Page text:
My neighbor plays the cello.

He likes steaks and potatoes.

He loves his country.

And flying.

Andrew Geoffrey Butte - pronounced butt, like he said, “tragic in childhood”- was born an only child in Fort Worth, Texas; Mom is from Miami with Prussian origins, and Dad from Tennessee with German roots.

 He grew up and went to school in Texas, then decided what he wanted to do with his life. Two things, first serve his country, second, to fly.

A little boy’s dream that never left him.

 So after high school, he went to the U.S. Naval Academy in Annapolis for four years, to start his bright future. 

 Andy is an avid bicyclist, on weekends he rides about 75 miles round-trip treks that takes him three hours. He wishes he could do it several times a week, but has no time to do so. He just arrived in Milton to train to be a helicopter pilot, and will get his wings later this year. He previously trained in Virginia, then Pensacola.

 He is a 2nd Lieutenant in the Marine Corps, and always had the incline to serve his country. “I feel very fortunate to live in a great country, and want to give back, as a way to be thankful for this free country, with free religion, free press” he says.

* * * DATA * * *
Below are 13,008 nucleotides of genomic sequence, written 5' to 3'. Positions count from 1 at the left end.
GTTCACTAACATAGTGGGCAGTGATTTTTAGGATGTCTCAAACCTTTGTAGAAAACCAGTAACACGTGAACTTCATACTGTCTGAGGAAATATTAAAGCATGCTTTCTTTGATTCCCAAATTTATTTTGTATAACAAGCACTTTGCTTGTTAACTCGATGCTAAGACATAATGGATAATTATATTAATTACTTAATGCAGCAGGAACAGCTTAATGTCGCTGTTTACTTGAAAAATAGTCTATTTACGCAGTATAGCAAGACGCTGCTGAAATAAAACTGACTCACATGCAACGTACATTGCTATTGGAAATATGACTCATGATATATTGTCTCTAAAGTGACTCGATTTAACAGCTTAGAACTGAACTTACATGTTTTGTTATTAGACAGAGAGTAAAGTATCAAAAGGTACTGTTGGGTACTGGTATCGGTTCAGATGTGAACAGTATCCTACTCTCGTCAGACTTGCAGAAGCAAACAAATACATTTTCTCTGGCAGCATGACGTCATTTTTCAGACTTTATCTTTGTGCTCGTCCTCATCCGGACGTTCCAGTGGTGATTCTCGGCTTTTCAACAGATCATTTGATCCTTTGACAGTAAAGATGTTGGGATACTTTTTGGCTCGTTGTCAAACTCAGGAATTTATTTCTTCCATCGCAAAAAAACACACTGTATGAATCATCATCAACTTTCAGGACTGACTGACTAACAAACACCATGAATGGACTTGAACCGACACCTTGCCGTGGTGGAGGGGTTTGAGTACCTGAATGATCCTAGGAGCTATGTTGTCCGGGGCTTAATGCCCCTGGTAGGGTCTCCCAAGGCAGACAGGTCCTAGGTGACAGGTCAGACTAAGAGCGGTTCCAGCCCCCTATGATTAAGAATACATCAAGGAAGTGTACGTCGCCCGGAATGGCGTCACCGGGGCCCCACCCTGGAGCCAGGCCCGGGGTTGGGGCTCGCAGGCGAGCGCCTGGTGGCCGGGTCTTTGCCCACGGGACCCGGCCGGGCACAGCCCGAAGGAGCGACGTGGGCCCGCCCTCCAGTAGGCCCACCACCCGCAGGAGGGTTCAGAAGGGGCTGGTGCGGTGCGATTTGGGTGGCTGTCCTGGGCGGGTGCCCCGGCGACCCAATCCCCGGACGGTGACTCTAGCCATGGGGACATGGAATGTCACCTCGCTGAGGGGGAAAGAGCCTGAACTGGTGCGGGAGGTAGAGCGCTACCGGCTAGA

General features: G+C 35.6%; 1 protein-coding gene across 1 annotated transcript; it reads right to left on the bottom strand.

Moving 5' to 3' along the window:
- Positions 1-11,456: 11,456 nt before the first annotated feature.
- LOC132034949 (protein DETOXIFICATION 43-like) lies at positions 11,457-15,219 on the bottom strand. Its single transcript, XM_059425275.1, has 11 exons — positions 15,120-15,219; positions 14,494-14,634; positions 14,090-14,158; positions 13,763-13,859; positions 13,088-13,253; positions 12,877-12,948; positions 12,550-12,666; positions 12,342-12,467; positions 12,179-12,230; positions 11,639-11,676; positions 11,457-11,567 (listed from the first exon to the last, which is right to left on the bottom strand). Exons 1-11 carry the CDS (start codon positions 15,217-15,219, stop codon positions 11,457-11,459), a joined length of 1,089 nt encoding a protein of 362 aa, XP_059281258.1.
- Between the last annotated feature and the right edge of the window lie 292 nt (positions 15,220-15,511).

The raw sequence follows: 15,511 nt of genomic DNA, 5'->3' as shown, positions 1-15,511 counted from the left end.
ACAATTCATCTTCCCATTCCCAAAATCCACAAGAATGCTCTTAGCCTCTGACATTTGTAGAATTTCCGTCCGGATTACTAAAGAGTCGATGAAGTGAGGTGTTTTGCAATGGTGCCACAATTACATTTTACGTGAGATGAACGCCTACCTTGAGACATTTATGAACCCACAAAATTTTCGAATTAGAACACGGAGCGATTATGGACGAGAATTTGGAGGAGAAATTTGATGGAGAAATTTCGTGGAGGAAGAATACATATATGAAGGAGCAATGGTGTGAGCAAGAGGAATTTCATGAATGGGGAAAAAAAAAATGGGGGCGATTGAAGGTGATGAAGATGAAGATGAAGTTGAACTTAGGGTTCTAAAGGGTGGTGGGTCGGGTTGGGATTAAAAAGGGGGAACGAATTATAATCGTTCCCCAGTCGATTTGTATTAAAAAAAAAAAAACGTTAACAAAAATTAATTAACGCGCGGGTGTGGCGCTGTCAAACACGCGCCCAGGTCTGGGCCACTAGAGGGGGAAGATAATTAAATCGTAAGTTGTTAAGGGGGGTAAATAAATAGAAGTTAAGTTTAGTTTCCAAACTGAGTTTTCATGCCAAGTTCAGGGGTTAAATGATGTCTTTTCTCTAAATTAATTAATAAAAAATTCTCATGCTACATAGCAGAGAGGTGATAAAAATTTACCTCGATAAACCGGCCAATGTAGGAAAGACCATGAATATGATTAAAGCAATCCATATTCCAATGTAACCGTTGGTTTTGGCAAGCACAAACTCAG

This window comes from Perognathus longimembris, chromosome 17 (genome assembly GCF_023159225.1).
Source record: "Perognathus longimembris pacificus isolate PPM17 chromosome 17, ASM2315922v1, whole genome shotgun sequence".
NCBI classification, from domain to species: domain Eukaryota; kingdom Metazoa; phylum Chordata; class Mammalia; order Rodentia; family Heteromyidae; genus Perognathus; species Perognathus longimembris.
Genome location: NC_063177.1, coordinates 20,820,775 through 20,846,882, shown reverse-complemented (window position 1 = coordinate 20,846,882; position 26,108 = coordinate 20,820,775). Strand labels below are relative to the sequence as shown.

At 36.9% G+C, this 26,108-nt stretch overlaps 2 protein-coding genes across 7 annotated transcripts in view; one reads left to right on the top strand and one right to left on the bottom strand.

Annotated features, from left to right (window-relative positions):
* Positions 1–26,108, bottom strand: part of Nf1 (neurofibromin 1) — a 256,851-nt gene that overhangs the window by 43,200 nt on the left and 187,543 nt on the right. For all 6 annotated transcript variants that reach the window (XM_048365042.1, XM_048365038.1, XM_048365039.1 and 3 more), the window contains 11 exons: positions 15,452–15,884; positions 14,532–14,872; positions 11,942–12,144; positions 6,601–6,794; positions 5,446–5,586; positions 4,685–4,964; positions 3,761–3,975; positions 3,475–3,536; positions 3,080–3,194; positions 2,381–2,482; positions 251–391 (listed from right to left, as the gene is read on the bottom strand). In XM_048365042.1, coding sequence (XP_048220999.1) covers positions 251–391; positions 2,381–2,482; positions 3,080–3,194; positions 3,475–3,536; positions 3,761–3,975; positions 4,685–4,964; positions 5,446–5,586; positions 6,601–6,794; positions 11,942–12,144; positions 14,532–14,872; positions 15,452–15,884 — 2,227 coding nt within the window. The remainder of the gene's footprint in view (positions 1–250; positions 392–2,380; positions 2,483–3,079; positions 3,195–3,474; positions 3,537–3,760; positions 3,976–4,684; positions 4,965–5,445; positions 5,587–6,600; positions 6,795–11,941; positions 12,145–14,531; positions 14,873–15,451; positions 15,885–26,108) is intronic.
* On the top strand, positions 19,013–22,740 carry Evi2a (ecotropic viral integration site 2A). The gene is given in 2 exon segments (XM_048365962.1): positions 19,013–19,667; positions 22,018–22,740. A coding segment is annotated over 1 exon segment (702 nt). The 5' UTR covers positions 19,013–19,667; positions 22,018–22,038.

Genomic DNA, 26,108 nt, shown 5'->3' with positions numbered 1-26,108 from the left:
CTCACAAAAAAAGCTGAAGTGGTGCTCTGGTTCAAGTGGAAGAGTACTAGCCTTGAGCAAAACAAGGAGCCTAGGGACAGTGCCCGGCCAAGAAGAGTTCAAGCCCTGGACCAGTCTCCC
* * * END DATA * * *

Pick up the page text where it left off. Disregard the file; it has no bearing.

The patriotic urge was a sure fit for him to both serve his country and to fly, his two lifelong dreams. He is ready and willing to give 10 years and more of his life to train to be a Marine and a pilot. He likes the Marines for the fact that it is a smaller corps and an elite corps. The training is hard but he is dedicated. To serve by flying has been his goal the whole time.

Besides training, Andy is teaching himself the guitar, I must say I never heard him play, so he is not a loud neighbor at all. He learned to play the cello as a young child, starting in elementary school, playing classical music, like Bach and Mendelssohn. He is also a runner and a swimmer, and is awaiting the warmer weather to use the pool. 

On Sunday, when the daily savings time commenced, he was glad to be able to change to his summer uniform with short sleeves shirts and no tie.
He finds that the disciplined type-A personalities of the guys in the Marine Corps suits his own personality, and he admires the fact that the Marines are first responders and often participate in humanitarian aid and disaster relief operations. 

He is now one of the few, one of the proud.
Andy, thank you for your service.

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